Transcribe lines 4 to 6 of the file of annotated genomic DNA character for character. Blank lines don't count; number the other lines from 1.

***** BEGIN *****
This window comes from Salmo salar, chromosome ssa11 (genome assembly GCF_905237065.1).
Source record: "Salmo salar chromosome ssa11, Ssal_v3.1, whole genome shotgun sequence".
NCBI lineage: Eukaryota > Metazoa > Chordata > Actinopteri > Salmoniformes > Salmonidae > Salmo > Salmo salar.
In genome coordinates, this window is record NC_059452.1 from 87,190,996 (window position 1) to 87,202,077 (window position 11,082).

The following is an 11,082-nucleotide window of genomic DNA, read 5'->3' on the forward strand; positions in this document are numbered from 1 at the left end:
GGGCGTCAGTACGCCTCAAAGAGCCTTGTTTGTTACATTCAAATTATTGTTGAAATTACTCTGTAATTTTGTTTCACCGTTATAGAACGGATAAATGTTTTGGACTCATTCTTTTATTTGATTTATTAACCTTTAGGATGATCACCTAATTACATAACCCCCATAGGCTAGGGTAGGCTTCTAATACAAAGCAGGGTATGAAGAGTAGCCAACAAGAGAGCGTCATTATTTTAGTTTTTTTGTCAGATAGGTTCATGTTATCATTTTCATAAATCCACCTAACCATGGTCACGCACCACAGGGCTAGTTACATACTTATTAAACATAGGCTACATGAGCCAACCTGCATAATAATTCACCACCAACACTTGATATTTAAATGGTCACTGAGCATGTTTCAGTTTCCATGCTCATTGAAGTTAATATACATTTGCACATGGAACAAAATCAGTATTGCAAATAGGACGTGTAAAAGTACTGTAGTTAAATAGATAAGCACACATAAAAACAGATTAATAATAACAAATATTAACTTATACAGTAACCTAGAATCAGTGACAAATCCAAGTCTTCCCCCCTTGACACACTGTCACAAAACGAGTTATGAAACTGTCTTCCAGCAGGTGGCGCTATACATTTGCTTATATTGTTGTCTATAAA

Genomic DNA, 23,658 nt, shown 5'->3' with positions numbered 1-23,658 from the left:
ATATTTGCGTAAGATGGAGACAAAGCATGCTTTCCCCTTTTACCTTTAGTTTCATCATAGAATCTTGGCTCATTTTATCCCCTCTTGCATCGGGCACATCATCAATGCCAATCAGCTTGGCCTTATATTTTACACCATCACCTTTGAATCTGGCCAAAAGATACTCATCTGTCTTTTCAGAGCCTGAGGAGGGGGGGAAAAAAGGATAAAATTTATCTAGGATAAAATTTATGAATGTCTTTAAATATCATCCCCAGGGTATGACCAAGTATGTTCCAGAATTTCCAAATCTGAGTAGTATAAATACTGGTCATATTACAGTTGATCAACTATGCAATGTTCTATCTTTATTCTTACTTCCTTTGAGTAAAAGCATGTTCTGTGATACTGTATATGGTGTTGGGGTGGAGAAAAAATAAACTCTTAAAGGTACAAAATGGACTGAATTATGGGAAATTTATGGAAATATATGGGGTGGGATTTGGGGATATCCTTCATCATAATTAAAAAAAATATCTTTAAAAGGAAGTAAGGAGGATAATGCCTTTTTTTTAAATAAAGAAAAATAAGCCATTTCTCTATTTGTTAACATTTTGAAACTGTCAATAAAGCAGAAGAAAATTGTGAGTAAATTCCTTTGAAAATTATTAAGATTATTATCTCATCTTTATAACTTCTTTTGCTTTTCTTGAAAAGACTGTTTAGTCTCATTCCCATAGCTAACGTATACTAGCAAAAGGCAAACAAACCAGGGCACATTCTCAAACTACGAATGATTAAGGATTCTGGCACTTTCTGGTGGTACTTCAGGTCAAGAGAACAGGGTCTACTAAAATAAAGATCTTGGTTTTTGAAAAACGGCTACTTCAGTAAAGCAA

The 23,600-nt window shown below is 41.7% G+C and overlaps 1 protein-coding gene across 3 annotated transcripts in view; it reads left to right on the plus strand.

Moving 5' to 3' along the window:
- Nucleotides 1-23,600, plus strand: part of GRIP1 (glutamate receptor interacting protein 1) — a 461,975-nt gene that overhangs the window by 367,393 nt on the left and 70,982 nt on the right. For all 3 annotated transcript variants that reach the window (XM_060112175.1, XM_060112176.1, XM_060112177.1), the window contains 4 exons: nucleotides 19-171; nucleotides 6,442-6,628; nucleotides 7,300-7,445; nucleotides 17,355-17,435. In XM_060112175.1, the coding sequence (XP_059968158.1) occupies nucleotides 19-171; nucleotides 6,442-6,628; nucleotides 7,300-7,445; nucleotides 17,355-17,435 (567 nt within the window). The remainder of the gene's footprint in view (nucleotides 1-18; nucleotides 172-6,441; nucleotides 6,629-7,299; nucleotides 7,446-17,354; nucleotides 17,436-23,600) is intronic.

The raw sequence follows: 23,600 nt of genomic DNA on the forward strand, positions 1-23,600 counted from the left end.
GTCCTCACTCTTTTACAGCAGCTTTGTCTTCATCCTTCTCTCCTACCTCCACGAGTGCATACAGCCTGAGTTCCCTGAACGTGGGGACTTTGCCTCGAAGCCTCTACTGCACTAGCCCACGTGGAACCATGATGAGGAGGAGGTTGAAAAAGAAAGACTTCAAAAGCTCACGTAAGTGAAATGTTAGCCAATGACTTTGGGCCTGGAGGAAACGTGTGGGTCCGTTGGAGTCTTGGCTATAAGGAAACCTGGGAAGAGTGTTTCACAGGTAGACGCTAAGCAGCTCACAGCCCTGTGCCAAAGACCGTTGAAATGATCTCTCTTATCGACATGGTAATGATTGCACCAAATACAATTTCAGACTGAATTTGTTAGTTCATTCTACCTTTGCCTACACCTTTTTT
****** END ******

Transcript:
In genome coordinates, this window is record NC_059452.1 from 87,190,996 (window position 1) to 87,202,077 (window position 11,082).

The following is an 11,082-nucleotide window of genomic DNA, read 5'->3' on the forward strand; positions in this document are numbered from 1 at the left end:
GGGCGTCAGTACGCCTCAAAGAGCCTTGTTTGTTACATTCAAATTATTGTTGAAATTACTCTGTAATTTTGTTTCACCGTTATAGAACGGATAAATGTTTTGGACTCATTCTTTTATTTGATTTATTAACCTTTAGGATGATCACCTAATTACATAACCCCCATAGGCTAGGGTAGGCTTCTAATACAAAGCAGGGTATGAAGAGTAGCCAACAAGAGAGCGTCATTATTTTAGTTTTTTTGTCAGATAGGTTCATGTTATCATTTTCATAAATCCACCTAACCATGGTCACGCACCACAGGGCTAGTTACATACTTATTAAACATAGGCTACATGAGCCAACCTGCATAATAATTCACCACCAACACTTGATATTTAAATGGTCACTGAGCATGTTTCAGTTTCCATGCTCATTGAAGTTAATATACATTTGCACATGGAACAAAATCAGTATTGCAAATAGGACGTGTAAAAGTACTGTAGTTAAATAGATAAGCACACATAAAAACAGATTAATAATAACAAATATTAACTTATACAGTAACCTAGAATCAGTGACAAATCCAAGTCTTCCCCCCTTGACACACTGTCACAAAACGAGTTATGAAACTGTCTTCCAGCAGGTGGCGCTATACATTTGCTTATATTGTTGTCTATAAA